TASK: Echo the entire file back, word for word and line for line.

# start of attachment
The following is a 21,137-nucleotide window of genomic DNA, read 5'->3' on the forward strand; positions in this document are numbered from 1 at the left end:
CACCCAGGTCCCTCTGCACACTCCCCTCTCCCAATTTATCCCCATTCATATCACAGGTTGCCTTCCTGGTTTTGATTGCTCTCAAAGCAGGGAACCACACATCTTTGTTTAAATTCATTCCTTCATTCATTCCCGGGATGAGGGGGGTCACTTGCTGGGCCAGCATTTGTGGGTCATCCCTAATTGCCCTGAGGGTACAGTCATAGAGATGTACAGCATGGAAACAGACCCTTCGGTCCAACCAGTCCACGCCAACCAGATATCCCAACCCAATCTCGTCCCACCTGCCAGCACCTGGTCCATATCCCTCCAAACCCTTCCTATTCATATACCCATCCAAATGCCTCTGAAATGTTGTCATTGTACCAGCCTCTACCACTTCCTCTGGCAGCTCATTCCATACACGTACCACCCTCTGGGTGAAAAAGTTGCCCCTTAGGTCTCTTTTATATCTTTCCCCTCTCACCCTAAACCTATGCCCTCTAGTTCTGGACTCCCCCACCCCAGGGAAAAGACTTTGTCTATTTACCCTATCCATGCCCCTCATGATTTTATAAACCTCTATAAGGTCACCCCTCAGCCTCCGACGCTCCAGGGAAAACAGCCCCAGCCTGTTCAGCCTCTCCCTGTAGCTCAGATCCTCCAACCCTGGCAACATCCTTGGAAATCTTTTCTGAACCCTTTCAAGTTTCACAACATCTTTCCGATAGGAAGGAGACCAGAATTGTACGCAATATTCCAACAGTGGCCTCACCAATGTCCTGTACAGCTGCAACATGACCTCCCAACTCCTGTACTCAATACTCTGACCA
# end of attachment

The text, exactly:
The following is a 21,137-nucleotide window of genomic DNA, read 5'->3' on the forward strand; positions in this document are numbered from 1 at the left end:
CACCCAGGTCCCTCTGCACACTCCCCTCTCCCAATTTATCCCCATTCATATCACAGGTTGCCTTCCTGGTTTTGATTGCTCTCAAAGCAGGGAACCACACATCTTTGTTTAAATTCATTCCTTCATTCATTCCCGGGATGAGGGGGGTCACTTGCTGGGCCAGCATTTGTGGGTCATCCCTAATTGCCCTGAGGGTACAGTCATAGAGATGTACAGCATGGAAACAGACCCTTCGGTCCAACCAGTCCACGCCAACCAGATATCCCAACCCAATCTCGTCCCACCTGCCAGCACCTGGTCCATATCCCTCCAAACCCTTCCTATTCATATACCCATCCAAATGCCTCTGAAATGTTGTCATTGTACCAGCCTCTACCACTTCCTCTGGCAGCTCATTCCATACACGTACCACCCTCTGGGTGAAAAAGTTGCCCCTTAGGTCTCTTTTATATCTTTCCCCTCTCACCCTAAACCTATGCCCTCTAGTTCTGGACTCCCCCACCCCAGGGAAAAGACTTTGTCTATTTACCCTATCCATGCCCCTCATGATTTTATAAACCTCTATAAGGTCACCCCTCAGCCTCCGACGCTCCAGGGAAAACAGCCCCAGCCTGTTCAGCCTCTCCCTGTAGCTCAGATCCTCCAACCCTGGCAACATCCTTGGAAATCTTTTCTGAACCCTTTCAAGTTTCACAACATCTTTCCGATAGGAAGGAGACCAGAATTGTACGCAATATTCCAACAGTGGCCTCACCAATGTCCTGTACAGCTGCAACATGACCTCCCAACTCCTGTACTCAATACTCTGACCA